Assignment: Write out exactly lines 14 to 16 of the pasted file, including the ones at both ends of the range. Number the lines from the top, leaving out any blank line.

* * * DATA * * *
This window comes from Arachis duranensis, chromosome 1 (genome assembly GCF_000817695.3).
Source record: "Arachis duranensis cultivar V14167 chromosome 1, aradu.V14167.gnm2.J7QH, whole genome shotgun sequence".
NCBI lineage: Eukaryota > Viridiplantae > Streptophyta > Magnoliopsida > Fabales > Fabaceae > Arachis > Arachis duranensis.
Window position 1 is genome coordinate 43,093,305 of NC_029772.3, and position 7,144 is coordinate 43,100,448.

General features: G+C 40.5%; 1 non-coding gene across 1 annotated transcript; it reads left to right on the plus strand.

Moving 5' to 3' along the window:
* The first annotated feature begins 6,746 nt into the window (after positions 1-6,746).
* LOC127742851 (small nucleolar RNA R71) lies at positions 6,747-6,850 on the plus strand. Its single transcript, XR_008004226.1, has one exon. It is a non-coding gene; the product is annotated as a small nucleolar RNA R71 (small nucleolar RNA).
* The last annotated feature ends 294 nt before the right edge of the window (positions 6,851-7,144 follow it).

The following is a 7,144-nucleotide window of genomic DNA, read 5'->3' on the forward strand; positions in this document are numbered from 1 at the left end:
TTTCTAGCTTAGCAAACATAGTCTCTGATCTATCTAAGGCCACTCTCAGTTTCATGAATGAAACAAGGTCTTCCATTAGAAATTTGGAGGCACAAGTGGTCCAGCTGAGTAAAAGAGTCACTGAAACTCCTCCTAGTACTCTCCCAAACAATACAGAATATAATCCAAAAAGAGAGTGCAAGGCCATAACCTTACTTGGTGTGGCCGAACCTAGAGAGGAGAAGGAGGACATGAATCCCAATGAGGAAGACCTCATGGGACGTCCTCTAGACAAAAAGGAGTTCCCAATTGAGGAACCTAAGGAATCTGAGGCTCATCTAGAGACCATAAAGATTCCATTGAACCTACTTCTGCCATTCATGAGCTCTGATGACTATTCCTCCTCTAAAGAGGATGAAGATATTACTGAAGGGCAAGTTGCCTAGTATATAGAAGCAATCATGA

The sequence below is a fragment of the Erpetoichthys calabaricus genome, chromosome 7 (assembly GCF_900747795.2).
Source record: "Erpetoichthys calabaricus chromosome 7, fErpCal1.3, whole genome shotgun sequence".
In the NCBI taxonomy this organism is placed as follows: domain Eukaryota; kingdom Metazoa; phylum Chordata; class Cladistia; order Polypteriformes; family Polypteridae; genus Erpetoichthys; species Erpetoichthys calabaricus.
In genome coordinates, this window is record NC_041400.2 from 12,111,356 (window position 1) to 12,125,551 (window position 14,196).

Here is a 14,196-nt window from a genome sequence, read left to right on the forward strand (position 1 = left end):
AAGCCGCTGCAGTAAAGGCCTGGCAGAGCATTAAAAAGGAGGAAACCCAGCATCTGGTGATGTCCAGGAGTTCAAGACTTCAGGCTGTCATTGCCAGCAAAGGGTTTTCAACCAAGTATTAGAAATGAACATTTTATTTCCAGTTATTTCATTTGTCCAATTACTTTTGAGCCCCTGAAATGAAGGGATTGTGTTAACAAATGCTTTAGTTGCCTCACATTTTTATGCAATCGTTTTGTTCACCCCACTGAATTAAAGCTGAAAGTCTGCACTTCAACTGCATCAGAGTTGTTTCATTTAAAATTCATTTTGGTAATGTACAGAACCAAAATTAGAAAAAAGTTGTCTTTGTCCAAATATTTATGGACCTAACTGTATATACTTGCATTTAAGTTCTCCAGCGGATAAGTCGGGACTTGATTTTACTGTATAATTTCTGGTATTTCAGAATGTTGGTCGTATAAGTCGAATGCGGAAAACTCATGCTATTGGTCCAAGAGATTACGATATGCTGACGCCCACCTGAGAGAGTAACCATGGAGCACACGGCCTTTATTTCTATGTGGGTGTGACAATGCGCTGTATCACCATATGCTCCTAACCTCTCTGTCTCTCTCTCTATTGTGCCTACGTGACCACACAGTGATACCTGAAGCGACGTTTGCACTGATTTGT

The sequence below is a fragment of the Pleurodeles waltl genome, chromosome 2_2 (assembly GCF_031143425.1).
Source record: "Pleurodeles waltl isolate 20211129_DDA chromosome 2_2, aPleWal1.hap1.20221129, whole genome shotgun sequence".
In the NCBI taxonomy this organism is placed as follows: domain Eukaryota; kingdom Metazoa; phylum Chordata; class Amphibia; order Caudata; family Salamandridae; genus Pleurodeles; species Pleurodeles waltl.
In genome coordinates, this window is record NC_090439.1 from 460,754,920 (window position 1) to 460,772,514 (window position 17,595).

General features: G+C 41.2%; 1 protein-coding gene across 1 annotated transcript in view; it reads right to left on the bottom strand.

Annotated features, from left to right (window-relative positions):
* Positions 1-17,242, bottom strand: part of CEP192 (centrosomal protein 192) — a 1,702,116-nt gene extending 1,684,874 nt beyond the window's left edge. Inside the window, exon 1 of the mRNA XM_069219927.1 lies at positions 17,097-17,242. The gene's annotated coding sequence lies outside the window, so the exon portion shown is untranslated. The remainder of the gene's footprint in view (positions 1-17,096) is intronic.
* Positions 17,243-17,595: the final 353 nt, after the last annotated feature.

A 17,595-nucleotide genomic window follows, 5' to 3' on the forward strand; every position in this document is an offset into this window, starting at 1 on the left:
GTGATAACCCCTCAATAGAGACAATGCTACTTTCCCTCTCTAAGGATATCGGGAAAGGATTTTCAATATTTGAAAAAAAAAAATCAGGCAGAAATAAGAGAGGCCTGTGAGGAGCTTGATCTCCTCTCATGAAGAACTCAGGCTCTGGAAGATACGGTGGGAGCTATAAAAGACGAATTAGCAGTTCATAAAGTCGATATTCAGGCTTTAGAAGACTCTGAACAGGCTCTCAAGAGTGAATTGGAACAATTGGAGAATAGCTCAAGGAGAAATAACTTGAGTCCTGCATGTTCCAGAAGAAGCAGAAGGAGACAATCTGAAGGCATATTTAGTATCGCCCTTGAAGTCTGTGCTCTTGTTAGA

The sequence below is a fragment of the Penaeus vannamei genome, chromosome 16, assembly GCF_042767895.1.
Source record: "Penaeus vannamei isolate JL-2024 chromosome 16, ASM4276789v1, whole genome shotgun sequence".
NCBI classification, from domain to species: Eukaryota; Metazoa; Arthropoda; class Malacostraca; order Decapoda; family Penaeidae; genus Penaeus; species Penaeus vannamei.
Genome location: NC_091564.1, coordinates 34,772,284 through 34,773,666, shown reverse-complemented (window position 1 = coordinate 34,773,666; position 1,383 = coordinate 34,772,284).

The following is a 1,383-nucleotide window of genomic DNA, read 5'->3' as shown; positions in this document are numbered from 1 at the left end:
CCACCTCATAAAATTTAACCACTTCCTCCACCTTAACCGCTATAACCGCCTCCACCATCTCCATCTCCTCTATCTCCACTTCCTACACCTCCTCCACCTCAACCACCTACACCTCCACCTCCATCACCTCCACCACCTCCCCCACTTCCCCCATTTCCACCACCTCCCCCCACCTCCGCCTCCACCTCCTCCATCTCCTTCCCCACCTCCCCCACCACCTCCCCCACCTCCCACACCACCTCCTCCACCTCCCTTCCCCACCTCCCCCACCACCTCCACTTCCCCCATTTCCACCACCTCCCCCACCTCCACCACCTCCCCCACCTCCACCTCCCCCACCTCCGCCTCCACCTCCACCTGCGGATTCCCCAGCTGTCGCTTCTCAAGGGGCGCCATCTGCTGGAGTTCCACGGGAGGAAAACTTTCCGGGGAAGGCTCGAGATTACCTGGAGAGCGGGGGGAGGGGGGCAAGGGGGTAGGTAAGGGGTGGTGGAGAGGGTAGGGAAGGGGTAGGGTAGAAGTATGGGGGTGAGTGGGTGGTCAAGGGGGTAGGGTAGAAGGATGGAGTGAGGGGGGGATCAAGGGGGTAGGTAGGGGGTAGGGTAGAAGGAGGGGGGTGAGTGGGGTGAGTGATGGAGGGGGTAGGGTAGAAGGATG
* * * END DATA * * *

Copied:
In the NCBI taxonomy this organism is placed as follows: domain Eukaryota; kingdom Metazoa; phylum Chordata; class Cladistia; order Polypteriformes; family Polypteridae; genus Erpetoichthys; species Erpetoichthys calabaricus.
In genome coordinates, this window is record NC_041400.2 from 12,111,356 (window position 1) to 12,125,551 (window position 14,196).

Here is a 14,196-nt window from a genome sequence, read left to right on the forward strand (position 1 = left end):